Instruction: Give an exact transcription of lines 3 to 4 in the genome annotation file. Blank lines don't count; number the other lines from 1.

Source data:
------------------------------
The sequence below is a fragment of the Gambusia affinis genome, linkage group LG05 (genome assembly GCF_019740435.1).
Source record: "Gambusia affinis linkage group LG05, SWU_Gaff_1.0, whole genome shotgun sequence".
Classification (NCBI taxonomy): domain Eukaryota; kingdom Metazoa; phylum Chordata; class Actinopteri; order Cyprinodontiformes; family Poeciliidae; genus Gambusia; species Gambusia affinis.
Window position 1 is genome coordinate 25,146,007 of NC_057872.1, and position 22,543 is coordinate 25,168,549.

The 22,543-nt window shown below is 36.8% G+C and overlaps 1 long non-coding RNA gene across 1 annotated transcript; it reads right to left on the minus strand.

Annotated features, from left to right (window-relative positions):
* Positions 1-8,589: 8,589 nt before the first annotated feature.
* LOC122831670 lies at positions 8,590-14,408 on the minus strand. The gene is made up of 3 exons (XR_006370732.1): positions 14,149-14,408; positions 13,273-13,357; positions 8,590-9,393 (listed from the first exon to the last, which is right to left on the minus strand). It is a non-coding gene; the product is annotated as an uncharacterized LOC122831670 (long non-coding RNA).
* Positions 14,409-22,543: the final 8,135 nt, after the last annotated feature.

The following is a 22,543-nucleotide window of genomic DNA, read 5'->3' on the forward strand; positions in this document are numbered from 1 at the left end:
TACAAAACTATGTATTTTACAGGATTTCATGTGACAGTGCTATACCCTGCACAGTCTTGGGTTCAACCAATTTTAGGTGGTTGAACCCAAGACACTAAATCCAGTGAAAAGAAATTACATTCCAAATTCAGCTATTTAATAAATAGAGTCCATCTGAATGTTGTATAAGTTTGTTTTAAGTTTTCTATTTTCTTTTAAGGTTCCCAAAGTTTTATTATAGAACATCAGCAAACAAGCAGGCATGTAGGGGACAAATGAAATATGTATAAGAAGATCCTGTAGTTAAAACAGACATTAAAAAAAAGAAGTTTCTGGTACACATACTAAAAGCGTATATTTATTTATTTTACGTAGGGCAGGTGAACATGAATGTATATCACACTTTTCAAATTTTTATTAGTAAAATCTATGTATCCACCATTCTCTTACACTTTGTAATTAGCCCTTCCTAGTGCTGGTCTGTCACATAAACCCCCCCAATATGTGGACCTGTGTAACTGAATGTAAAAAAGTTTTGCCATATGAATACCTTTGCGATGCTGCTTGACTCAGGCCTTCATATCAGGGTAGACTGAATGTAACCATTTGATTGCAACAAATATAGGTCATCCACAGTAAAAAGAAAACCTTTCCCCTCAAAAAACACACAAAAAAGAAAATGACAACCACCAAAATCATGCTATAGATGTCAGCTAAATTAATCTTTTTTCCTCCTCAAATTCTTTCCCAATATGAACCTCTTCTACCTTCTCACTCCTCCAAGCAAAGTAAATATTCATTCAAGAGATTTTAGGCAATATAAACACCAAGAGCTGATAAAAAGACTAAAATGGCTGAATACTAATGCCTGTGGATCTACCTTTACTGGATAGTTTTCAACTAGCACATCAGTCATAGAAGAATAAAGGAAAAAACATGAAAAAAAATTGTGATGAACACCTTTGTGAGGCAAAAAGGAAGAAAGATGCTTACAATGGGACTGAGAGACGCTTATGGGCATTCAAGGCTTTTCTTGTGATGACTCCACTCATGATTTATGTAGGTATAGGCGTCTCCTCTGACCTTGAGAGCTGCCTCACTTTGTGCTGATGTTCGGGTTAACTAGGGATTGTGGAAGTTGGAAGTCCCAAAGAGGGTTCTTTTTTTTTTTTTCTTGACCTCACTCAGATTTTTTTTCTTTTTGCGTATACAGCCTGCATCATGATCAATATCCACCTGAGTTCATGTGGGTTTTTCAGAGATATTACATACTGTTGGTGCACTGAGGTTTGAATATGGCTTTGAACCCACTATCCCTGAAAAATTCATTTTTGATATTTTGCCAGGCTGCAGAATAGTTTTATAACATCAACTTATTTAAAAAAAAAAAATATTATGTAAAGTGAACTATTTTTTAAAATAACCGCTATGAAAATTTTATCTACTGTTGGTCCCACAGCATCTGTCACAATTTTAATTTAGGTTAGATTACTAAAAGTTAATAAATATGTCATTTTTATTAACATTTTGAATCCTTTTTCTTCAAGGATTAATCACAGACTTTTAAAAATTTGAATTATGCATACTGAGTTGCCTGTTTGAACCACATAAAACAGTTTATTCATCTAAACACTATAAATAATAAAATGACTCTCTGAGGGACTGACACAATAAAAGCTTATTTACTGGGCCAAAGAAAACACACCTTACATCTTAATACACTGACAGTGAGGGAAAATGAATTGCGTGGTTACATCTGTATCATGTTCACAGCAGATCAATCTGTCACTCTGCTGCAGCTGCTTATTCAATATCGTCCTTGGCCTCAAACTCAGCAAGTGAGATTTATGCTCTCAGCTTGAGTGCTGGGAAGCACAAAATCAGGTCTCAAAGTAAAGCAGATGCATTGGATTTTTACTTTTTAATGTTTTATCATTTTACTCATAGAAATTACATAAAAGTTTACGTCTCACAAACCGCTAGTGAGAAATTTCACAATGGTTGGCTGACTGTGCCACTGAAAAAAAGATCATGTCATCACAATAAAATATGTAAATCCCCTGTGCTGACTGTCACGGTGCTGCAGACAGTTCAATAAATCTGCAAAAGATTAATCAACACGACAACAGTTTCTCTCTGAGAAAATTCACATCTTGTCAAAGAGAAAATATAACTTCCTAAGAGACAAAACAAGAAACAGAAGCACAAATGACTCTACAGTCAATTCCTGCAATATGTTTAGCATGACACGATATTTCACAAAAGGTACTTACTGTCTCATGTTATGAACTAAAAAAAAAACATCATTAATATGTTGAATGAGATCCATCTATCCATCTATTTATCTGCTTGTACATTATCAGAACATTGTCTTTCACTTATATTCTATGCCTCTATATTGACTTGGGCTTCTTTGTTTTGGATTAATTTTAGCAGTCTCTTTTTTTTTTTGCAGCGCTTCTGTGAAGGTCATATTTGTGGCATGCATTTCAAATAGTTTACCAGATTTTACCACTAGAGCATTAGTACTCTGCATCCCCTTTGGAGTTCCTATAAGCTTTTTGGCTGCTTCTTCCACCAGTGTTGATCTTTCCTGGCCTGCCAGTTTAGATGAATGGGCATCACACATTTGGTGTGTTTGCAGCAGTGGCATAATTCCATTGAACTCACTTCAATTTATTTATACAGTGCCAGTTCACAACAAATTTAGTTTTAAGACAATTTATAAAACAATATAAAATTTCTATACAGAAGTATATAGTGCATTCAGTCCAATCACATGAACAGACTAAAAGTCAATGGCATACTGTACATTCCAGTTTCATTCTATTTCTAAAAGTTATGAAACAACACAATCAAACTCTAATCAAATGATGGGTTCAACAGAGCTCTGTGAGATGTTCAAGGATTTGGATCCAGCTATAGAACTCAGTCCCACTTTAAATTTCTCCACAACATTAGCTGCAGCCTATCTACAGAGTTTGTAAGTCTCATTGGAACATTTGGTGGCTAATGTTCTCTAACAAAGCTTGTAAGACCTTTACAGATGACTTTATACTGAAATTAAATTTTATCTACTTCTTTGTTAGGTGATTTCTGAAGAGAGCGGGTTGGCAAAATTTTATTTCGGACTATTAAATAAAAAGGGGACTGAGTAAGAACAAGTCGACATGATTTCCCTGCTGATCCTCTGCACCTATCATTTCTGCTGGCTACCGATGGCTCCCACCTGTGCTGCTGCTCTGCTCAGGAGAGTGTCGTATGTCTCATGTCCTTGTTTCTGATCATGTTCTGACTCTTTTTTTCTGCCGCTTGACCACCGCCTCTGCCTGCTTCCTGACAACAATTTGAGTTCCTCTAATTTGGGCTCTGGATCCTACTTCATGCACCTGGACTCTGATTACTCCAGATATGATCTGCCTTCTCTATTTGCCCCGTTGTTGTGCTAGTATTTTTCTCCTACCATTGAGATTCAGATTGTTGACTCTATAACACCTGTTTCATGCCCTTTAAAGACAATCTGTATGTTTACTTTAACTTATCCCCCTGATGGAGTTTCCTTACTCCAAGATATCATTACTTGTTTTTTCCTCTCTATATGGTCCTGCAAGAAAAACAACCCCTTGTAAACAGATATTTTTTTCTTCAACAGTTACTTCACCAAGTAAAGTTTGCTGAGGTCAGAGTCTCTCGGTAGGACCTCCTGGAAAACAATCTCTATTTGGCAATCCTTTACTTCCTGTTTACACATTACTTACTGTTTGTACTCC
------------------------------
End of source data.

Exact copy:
Classification (NCBI taxonomy): domain Eukaryota; kingdom Metazoa; phylum Chordata; class Actinopteri; order Cyprinodontiformes; family Poeciliidae; genus Gambusia; species Gambusia affinis.
Window position 1 is genome coordinate 25,146,007 of NC_057872.1, and position 22,543 is coordinate 25,168,549.